Roberto Mejia Muñoz
Los Reyes la Paz, México
Popotillo has been an artesania tradition for three generations in Roberto Mejia Muñoz' family. Martha Patricia García Aguilar (Roberto's wife) learned this craft from her mother who learned from her mother. She, in turn, taught Roberto the art of popotillo over 30 years ago. They work together as a team along with their three sons, ages 27, 25 and 21. This truly is a family affair as sisters and nephews also take part in crafting the popotillo.
Today, there are few popotillo artists. Roberto's family is very concerned that this art will be lost in time and keeping the entire family involved assures them that the art will continue. The craft, once learned, takes on new style with each different artist. They reflect their own experiences, visions, and inspiration in their work because everyone sees the world and life differently.
The popotillo straw is a plant that grows in the hills of the Valley of Mexico, in area such as Popocatepetl, Nevado de Toluca, and Ajusco volcano regions. It is a tall grass also used to make brooms. The straw cannot be used when green and so is collected in the months of December to March when it is dry. Once collected, it is dyed using natural dyes and then set out to dry.
DYES USED in STRAW ART
Beige - Canyaigre dock root
Blue - Lupin flower
Brown- Gambel oak bark
Green - Sargo brush
Orange - Yellow onion skin
Olive Green - Red onion skin
Pink - Sumac Berries
Red/Orange - Alder bark
Tan - Rabbit brush
White - Cactus flower
Yellow - Small snake weed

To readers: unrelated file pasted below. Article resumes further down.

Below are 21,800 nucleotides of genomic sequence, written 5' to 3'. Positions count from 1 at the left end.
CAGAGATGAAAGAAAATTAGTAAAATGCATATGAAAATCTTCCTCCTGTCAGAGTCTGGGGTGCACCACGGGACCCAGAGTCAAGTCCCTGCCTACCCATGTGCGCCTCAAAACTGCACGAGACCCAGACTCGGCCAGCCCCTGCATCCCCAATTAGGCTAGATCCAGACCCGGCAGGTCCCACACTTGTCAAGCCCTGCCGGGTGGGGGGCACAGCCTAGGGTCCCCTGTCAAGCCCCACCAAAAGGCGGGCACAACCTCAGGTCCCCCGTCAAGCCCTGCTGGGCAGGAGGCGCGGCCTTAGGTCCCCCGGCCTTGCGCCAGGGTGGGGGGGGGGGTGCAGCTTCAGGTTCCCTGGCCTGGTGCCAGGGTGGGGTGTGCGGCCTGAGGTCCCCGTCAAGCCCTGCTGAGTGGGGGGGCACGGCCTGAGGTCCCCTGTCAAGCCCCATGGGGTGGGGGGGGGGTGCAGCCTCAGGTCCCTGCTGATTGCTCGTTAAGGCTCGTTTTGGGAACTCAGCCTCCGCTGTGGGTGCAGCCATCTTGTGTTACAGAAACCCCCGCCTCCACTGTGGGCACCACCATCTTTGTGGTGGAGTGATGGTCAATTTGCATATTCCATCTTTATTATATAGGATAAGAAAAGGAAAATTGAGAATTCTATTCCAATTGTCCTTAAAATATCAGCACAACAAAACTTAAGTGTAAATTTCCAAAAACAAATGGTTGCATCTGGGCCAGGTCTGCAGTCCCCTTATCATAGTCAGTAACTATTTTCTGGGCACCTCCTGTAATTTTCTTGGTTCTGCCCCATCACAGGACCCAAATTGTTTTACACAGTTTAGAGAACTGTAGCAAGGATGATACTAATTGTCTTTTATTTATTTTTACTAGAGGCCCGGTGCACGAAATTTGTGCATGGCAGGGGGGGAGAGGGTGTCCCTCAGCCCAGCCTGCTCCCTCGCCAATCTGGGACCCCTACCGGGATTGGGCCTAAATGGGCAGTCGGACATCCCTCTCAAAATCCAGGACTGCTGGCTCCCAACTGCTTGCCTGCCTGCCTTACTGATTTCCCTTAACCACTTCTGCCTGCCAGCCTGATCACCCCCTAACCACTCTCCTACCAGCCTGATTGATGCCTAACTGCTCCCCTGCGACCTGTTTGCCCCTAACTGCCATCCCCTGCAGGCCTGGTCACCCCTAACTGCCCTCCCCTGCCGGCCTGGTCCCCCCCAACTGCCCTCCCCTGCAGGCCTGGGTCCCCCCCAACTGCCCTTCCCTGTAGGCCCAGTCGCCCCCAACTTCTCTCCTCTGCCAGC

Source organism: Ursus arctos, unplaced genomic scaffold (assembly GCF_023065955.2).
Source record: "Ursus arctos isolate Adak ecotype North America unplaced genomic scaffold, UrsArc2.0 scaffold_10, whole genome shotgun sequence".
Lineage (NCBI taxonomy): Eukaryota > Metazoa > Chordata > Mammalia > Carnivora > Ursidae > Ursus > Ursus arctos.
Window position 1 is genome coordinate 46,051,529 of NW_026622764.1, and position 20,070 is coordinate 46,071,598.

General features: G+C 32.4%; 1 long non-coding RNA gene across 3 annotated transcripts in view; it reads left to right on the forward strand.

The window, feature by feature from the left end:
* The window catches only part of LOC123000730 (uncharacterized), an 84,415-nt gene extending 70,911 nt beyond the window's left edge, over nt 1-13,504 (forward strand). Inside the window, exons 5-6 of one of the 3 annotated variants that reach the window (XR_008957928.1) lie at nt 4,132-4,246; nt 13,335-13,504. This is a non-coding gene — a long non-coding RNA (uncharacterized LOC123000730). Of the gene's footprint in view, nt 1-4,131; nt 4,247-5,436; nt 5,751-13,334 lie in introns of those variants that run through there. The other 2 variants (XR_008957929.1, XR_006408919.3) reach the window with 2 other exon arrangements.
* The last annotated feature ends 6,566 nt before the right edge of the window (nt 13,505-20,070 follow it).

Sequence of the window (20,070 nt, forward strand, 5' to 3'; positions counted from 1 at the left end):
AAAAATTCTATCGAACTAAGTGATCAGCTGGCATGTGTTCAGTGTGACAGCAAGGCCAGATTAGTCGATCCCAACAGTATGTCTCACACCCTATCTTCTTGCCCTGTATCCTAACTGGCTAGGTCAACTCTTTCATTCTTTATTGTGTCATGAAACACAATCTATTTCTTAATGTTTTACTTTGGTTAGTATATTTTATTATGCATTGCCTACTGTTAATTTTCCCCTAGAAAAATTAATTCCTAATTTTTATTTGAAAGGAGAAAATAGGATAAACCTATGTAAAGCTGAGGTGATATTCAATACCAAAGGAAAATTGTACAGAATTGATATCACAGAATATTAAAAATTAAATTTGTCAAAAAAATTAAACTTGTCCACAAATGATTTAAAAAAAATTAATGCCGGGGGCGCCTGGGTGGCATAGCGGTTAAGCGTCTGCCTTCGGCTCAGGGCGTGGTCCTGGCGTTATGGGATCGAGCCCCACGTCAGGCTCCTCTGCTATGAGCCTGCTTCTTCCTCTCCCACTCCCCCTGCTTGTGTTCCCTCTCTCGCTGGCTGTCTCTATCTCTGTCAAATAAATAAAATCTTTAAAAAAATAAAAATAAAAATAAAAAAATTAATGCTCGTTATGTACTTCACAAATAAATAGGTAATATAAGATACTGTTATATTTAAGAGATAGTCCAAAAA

Red - Chinchilla insect
Beeswax is put into a saucepan with water to boil. Added to this is tree resin (pitch), which makes a smooth paste. Then the glue is placed on a white sheet of cardboard-type paper using a wooden spatula in the shape that the artist will be creating his piece of art.
Then the process of contouring begins. Tiny bits of straw are cut using a sharp instrument similar to an Exacto blade and then are pressed into the beeswax one after the other using varied colors to achieve shading and highlights. The pieces are added one by one until the piece of art is completed.
A layer of sealant is brushed on top to ensure the colors do not fade and dust does not adhere to the art work. The family uses this technique to decorate jewelry boxes, wooden crosses, calendars, and miniature paintings of different sizes.
This craft originated from the pre-Hispanic feather art where feathers were used instead of straw.
At the National Feria del Caballo in Texcoco, Roberto won first place in 2009 and second place in 2010 for his popotillo art.
Martha Patricia Garcia Aguilar, Esposa: Primer Lugar En El Xli Concurso Nacional “ Gran Premio De Arte Popular 2016 Realizado Por El Fonart. En La Categoria De Pintura Popular. Segundo Lugar En El Año 2011, En El Primer Concurso Del Juguete Popular Mexicano Realizado Por Fonart Y Museo Del Juguete Popular Mexicano En La Categoria De Instrumentos Musicales
Hijo,Maro Antonio Mejia Garcia
Tercer Lugar En El Año 2013 En La Primer Concurso : Premio Nacional De Jovenes Creadores Del Arte Popular Mexicano En La Categoria De Pintura Popular
Cerrada Rio Candelaria No.26
La Magdalena Atlicipac
Los Reyes la Paz, México
553 773 8253 WhatsApp